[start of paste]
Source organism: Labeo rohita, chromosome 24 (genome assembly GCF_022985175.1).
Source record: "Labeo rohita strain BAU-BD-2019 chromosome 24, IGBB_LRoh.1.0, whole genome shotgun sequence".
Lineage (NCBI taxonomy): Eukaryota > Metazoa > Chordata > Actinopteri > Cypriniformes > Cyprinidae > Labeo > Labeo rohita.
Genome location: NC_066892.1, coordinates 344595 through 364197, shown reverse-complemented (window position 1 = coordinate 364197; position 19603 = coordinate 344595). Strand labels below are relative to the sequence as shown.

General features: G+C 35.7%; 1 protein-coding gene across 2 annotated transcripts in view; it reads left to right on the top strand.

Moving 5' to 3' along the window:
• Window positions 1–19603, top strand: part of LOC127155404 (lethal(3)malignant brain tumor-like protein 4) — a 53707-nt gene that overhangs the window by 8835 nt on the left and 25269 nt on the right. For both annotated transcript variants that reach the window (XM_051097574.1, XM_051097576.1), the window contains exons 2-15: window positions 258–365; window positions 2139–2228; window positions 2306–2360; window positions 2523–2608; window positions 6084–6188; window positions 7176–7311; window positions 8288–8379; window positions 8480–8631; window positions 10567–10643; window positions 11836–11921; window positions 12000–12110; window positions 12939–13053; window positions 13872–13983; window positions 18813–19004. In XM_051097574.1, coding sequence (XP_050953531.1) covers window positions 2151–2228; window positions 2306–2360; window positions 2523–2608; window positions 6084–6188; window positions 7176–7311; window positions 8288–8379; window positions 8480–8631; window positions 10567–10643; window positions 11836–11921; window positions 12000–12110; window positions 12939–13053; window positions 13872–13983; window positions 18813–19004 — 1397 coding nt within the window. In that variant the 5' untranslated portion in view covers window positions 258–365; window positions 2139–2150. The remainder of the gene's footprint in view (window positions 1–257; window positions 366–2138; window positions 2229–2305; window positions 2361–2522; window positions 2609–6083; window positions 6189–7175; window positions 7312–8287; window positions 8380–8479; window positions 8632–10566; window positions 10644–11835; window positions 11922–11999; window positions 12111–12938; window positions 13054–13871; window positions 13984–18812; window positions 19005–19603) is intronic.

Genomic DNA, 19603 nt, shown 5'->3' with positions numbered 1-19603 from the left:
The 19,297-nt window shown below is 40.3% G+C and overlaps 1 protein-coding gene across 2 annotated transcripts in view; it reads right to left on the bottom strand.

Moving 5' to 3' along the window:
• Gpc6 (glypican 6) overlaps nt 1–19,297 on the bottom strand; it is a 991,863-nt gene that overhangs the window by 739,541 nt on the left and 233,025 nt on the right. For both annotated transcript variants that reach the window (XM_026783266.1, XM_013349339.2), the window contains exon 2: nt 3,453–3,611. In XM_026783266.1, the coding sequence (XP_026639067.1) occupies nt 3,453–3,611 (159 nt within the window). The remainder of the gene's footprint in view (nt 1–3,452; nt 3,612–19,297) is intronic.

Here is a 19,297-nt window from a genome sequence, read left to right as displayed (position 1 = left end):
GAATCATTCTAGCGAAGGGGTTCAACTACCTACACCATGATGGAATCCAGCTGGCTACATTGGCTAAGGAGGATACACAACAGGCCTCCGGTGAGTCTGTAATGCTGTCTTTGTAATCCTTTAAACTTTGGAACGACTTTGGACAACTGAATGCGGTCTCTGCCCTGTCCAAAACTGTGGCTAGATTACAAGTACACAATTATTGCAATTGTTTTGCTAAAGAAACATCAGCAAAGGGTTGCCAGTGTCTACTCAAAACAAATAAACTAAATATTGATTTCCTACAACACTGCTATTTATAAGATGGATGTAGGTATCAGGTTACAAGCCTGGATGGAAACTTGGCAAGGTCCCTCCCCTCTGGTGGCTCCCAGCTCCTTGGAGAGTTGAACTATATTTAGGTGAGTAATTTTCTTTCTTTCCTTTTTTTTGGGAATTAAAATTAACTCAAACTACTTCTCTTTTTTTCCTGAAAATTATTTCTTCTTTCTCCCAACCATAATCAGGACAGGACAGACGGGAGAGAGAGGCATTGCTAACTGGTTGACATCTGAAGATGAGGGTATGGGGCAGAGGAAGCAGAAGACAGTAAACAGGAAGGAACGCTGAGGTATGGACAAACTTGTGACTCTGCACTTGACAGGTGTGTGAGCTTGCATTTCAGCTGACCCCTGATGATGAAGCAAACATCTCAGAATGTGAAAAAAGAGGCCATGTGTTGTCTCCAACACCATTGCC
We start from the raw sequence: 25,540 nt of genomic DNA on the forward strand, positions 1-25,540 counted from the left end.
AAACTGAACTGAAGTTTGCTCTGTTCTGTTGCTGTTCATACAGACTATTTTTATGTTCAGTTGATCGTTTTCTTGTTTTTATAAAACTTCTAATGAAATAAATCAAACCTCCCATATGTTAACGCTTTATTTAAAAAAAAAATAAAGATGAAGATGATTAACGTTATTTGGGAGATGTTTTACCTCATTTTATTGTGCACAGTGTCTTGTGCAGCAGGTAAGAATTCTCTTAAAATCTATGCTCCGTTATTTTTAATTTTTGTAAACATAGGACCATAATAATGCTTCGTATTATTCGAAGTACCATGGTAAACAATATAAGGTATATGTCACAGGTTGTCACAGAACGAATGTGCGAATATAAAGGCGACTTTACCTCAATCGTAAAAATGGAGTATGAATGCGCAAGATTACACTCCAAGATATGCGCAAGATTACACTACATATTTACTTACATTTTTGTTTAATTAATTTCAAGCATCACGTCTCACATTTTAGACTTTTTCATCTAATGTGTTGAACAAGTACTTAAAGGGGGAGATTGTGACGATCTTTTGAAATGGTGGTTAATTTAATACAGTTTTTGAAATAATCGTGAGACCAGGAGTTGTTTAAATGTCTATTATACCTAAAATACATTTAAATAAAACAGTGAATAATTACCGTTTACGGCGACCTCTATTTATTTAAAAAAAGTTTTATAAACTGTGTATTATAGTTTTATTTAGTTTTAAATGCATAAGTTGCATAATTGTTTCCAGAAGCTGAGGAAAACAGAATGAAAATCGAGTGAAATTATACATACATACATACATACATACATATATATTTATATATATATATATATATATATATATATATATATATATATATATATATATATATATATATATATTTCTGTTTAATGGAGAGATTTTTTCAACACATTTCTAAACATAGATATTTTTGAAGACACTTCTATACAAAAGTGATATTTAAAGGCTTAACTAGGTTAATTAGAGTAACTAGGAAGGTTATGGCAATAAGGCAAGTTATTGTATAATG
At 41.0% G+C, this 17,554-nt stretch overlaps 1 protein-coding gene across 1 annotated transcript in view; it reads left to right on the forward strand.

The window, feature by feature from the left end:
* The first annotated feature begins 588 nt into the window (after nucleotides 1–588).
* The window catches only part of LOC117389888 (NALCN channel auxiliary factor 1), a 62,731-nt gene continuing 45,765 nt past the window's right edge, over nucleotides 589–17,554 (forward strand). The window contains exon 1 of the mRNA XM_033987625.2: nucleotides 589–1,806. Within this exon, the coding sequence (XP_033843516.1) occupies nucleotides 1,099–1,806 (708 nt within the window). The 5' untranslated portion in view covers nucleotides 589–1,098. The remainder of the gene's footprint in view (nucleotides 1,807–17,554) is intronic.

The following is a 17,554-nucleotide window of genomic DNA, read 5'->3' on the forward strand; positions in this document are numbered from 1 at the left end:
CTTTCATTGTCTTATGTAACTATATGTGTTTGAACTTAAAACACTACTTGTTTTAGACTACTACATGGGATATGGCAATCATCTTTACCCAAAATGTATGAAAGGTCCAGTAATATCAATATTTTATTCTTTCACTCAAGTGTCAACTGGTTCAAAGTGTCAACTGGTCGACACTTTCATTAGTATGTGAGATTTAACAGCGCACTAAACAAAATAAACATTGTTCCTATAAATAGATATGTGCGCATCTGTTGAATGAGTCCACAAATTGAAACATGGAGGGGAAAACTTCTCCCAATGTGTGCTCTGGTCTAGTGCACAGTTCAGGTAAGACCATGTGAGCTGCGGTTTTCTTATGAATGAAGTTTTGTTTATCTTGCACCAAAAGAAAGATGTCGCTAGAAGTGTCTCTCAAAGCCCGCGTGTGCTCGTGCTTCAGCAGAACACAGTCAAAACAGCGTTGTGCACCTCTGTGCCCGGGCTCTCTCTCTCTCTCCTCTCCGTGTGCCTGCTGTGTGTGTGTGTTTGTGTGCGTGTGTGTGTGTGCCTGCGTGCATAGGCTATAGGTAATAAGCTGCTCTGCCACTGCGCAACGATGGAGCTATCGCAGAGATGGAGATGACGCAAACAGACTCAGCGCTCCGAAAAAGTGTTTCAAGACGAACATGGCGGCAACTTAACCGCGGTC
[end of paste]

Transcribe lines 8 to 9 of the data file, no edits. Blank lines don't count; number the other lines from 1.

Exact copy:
Genomic DNA, 19603 nt, shown 5'->3' with positions numbered 1-19603 from the left:
The 19,297-nt window shown below is 40.3% G+C and overlaps 1 protein-coding gene across 2 annotated transcripts in view; it reads right to left on the bottom strand.